Note: Some of the links in this post may be affiliate links. This means if you click on the link and purchase the item, I will receive a commission at no additional cost to you. More details are here.
Have you ever wished there were a word to more accurately describe something you’re feeling or doing?
There probably is one–it just doesn’t exist in English. There are even emotions we haven’t experienced because we don’t have language for them. Fascinating, isn’t it?
Learning another language unlocks new ways to express ourselves in these words-that-don’t-quite-translate. It gives us a better understanding of the world, enriches our travel experiences, and brings greater depth to our ability to process and communicate ideas. While I’m not fluent in Spanish, I’ve often said that Spanglish is my favorite language because there are just some Spanish words that capture what I want to say so much better. (Lucky for me, I can break out into it with my husband or in-laws anytime and they don’t think I’m crazy!)
Sometimes it takes a whole phrase to attempt to translate the meaning of these words, and other times, there are subtle nuances that are lost in translation. From the funny to the perfectly succinct, here are 25 Spanish words or phrases with no exact English equivalent!
1. Verguenza Ajena / Pena Ajena
To feel embarrassed for someone even if they don’t feel embarrassed themselves
These terms vary regionally but seem to carry the same connotation. If you’ve ever watched a stand-up comedian bombing, you know the feeling this is describing. You put your hand to your head to hide your face, squeeze your fists, and make a crazy cringing face. The best we can do in English is say something is “awkward,” but I don’t think that quite captures the depth of the awkwardness we sometimes feel at someone else’s embarrassing moment. I love the idea of having a term specifically for those Michael Scott moments we’ve all felt.
To have an afternoon snack, coffee, or tea
Having distinct words in Spanish meaning “to eat + specific meal” is pretty great (desayunar, almorzar, and cenar), and now you can add afternoon snacking to the mix! However, it wouldn’t be Latin American Spanish without the word meaning something else entirely in some countries. At least in Ecuador, merendar means to have dinner.
To be overly sweet, in reference to food or a person
Speaking of food…you know that feeling you get in your mouth when you scrape up all the brownie batter while waiting for the brownies to cook and then proceed to make a hot fudge sundae once they’re done? (No? Just me?) We’ve all had moments where we’ve eaten something so sweet that our mouths feel weird and we can’t possibly take another bite. Spanish has a word for that!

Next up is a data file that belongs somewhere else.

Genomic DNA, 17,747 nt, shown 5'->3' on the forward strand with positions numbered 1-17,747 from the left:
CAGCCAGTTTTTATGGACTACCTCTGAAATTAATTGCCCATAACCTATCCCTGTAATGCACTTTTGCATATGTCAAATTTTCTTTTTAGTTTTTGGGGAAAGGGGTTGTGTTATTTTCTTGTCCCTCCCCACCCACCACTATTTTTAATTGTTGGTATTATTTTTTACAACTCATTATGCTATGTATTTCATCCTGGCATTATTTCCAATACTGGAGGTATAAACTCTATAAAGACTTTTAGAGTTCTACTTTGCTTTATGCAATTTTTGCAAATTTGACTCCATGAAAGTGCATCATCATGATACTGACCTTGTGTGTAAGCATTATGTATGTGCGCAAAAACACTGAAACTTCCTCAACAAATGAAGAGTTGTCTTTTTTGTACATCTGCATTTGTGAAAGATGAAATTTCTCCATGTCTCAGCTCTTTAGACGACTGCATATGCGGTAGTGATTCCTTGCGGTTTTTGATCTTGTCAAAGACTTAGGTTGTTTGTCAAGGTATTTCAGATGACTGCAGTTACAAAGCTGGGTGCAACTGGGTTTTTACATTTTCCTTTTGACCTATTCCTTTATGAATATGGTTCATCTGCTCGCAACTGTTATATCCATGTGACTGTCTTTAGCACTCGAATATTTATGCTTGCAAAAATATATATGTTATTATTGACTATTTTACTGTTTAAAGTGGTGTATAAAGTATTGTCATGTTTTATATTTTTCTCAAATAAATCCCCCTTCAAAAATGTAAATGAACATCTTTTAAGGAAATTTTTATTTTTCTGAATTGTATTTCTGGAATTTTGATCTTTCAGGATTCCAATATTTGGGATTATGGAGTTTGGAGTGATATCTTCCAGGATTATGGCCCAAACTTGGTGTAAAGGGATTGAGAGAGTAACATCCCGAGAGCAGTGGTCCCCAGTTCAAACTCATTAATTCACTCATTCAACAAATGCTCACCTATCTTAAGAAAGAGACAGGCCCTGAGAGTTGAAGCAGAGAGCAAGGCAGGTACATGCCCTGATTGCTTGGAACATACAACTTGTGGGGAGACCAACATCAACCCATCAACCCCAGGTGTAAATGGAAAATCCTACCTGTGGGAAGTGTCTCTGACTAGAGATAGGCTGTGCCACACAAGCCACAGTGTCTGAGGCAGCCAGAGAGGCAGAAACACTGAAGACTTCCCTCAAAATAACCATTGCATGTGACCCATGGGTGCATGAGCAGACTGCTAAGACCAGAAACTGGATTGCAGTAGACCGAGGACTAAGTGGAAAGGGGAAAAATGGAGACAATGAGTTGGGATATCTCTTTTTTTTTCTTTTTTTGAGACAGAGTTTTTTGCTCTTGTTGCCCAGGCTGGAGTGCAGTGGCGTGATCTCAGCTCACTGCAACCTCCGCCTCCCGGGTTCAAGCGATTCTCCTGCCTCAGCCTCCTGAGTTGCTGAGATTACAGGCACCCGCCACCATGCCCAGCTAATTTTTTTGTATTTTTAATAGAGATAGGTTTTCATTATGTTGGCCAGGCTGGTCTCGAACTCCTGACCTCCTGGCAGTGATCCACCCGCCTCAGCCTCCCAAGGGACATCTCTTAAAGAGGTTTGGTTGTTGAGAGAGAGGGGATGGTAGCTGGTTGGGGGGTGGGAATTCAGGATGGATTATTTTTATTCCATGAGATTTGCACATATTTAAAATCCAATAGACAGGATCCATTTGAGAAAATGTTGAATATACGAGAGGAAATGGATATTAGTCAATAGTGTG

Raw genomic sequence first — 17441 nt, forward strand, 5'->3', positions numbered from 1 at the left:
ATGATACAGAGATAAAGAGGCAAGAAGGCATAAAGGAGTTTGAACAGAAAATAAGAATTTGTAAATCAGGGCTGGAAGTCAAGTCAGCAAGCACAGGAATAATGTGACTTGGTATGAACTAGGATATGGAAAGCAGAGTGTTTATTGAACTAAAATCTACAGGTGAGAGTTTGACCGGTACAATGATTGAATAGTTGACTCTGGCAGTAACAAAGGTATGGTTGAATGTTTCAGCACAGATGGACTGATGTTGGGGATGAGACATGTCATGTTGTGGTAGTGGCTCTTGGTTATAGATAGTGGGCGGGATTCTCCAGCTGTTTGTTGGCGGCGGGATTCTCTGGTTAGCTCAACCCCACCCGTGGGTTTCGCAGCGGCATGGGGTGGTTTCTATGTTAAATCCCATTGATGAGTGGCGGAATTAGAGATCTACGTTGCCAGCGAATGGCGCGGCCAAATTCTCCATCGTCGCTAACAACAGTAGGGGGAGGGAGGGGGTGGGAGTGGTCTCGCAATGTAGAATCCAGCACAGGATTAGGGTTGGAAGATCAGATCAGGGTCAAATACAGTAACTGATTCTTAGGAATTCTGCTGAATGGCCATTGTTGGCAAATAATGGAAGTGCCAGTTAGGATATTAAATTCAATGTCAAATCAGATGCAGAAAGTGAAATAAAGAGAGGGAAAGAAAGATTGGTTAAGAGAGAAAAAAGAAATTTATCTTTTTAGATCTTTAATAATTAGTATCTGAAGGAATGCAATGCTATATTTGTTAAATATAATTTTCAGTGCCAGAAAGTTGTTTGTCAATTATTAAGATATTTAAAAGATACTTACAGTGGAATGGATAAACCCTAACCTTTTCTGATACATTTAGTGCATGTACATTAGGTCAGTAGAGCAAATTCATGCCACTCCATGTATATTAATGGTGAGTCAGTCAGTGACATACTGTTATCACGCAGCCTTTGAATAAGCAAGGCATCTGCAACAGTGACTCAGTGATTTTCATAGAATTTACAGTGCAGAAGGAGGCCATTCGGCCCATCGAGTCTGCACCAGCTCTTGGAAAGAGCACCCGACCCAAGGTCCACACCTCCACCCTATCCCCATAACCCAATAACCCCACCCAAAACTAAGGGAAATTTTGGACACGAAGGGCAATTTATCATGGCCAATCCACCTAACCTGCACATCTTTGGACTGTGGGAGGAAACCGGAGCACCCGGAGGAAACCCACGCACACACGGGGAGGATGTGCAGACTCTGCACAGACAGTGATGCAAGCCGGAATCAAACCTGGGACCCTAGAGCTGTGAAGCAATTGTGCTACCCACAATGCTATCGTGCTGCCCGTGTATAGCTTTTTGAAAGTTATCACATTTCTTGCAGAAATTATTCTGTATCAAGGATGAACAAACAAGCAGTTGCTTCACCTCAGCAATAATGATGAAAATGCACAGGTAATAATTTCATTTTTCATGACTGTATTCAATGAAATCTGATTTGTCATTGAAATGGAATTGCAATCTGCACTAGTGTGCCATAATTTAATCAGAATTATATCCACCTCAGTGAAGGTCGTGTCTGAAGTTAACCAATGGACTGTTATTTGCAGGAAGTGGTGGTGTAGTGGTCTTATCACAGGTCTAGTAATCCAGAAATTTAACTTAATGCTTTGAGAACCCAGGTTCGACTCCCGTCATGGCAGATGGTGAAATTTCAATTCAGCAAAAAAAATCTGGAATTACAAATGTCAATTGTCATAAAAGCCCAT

After-dinner conversation, time spent leisurely chatting around the table after a meal
This one isn’t used everywhere across Latin America, but from my anecdotal observations, I’m pretty sure the act of enjoying a sobremesa is common–even if the word itself isn’t used in a particular place. I’ve had countless chats with my Puerto Rican mother-in-law after breakfast and cafecito while everyone else scatters from the table. I think we could all use a slow-paced meal and time spent with family and friends more often in our time-oriented US culture.
To address someone with the informal tú form
The first time I heard this, I was watching a cheesy Colombian soap opera, and it was one of those words that I immediately understood from context and knowing how words are structured in Spanish. Obviously, we don’t need a word for this in English since we don’t have an informal “you,” but I just thought it was so convenient to have this succinct way of saying that someone is addressing a person with the tú form.
As a bonus, I’ll throw in vosear here for countries that use the familiar form vos. (Not to be confused with the homonym vocear, which means to shout, announce loudly, or call someone’s name over a loudspeaker.)
>> Related: 30+ Language Learning Resources and Tips <<
Someone who’s from the United States, a “United State-an,” like saying Colombian, Puerto Rican, or Mexican
Even though it’s a mouthful to say, I love this Spanish term for its specificity. I prefer to avoid referring to myself as “American” because it implies that the United States of America is the only “America.” In English I usually say, “I’m from the United States,” but in Spanish I can also say, “Soy estadounidense.”
The day before yesterday // In some locations, anteayer is more common.